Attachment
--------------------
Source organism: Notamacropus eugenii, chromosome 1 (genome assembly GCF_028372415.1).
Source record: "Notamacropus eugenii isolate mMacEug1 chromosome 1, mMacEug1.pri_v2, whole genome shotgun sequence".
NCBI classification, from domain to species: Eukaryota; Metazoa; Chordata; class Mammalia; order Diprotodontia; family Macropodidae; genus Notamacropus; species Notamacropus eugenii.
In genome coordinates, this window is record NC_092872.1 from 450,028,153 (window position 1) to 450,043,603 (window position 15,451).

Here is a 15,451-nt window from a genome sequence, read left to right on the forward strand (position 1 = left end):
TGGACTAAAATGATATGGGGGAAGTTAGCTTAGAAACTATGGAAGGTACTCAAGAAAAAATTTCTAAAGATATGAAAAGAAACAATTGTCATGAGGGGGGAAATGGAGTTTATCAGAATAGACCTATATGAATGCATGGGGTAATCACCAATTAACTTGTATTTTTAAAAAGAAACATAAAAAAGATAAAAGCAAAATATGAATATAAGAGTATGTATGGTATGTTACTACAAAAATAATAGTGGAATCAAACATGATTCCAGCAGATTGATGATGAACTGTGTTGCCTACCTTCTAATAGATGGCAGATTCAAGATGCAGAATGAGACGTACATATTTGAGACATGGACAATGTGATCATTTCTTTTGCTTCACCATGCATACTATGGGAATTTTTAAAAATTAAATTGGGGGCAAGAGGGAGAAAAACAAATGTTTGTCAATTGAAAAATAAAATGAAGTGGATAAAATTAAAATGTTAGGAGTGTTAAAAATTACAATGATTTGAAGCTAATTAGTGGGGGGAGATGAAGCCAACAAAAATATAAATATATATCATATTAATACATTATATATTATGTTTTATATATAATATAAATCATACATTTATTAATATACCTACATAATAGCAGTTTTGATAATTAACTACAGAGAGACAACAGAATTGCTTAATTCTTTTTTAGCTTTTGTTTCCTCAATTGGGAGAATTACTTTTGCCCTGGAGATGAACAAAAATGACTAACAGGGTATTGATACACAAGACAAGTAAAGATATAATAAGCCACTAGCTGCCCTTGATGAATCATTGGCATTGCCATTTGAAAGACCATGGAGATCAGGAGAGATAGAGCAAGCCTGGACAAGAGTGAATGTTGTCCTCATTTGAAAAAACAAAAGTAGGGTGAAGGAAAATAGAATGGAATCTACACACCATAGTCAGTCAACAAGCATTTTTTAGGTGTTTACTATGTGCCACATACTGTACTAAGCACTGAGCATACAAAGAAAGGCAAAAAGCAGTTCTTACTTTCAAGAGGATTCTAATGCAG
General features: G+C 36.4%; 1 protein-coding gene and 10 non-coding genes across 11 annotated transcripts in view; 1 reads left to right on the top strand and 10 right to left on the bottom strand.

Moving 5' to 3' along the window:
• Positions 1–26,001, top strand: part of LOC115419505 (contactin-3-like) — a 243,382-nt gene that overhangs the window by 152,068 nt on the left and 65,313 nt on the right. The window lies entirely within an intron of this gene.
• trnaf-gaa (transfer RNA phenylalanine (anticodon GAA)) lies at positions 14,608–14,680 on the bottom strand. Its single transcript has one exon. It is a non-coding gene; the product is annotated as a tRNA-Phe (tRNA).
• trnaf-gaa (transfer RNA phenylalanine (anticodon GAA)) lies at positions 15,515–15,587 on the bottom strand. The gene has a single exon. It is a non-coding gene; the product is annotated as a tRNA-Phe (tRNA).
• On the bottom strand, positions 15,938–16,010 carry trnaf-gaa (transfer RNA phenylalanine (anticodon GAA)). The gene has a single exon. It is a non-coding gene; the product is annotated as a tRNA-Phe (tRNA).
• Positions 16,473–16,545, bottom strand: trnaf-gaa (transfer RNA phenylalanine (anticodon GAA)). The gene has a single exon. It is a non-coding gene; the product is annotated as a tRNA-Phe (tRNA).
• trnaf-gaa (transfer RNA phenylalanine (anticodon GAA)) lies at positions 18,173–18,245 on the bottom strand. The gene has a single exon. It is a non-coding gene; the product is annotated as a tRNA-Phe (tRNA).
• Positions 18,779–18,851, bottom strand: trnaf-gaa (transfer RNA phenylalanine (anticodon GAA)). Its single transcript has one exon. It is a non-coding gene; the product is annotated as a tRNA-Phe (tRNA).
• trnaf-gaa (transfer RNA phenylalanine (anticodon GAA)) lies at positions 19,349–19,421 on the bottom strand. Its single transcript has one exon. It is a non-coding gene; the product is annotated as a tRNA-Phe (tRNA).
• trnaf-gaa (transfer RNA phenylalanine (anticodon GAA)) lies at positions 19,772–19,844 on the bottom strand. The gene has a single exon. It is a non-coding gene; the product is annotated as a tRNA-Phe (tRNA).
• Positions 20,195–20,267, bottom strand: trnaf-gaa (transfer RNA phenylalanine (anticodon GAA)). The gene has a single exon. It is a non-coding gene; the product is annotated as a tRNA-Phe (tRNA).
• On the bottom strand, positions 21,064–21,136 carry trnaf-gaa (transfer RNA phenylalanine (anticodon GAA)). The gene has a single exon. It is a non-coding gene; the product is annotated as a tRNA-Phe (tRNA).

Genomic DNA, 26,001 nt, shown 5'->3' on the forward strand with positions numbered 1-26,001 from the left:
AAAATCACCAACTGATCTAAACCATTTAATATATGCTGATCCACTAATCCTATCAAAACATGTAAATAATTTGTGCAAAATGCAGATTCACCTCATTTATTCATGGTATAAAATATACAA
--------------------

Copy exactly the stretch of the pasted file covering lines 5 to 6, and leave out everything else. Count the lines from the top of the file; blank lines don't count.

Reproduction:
Here is a 15,451-nt window from a genome sequence, read left to right on the forward strand (position 1 = left end):
TGGACTAAAATGATATGGGGGAAGTTAGCTTAGAAACTATGGAAGGTACTCAAGAAAAAATTTCTAAAGATATGAAAAGAAACAATTGTCATGAGGGGGGAAATGGAGTTTATCAGAATAGACCTATATGAATGCATGGGGTAATCACCAATTAACTTGTATTTTTAAAAAGAAACATAAAAAAGATAAAAGCAAAATATGAATATAAGAGTATGTATGGTATGTTACTACAAAAATAATAGTGGAATCAAACATGATTCCAGCAGATTGATGATGAACTGTGTTGCCTACCTTCTAATAGATGGCAGATTCAAGATGCAGAATGAGACGTACATATTTGAGACATGGACAATGTGATCATTTCTTTTGCTTCACCATGCATACTATGGGAATTTTTAAAAATTAAATTGGGGGCAAGAGGGAGAAAAACAAATGTTTGTCAATTGAAAAATAAAATGAAGTGGATAAAATTAAAATGTTAGGAGTGTTAAAAATTACAATGATTTGAAGCTAATTAGTGGGGGGAGATGAAGCCAACAAAAATATAAATATATATCATATTAATACATTATATATTATGTTTTATATATAATATAAATCATACATTTATTAATATACCTACATAATAGCAGTTTTGATAATTAACTACAGAGAGACAACAGAATTGCTTAATTCTTTTTTAGCTTTTGTTTCCTCAATTGGGAGAATTACTTTTGCCCTGGAGATGAACAAAAATGACTAACAGGGTATTGATACACAAGACAAGTAAAGATATAATAAGCCACTAGCTGCCCTTGATGAATCATTGGCATTGCCATTTGAAAGACCATGGAGATCAGGAGAGATAGAGCAAGCCTGGACAAGAGTGAATGTTGTCCTCATTTGAAAAAACAAAAGTAGGGTGAAGGAAAATAGAATGGAATCTACACACCATAGTCAGTCAACAAGCATTTTTTAGGTGTTTACTATGTGCCACATACTGTACTAAGCACTGAGCATACAAAGAAAGGCAAAAAGCAGTTCTTACTTTCAAGAGGATTCTAATGCAG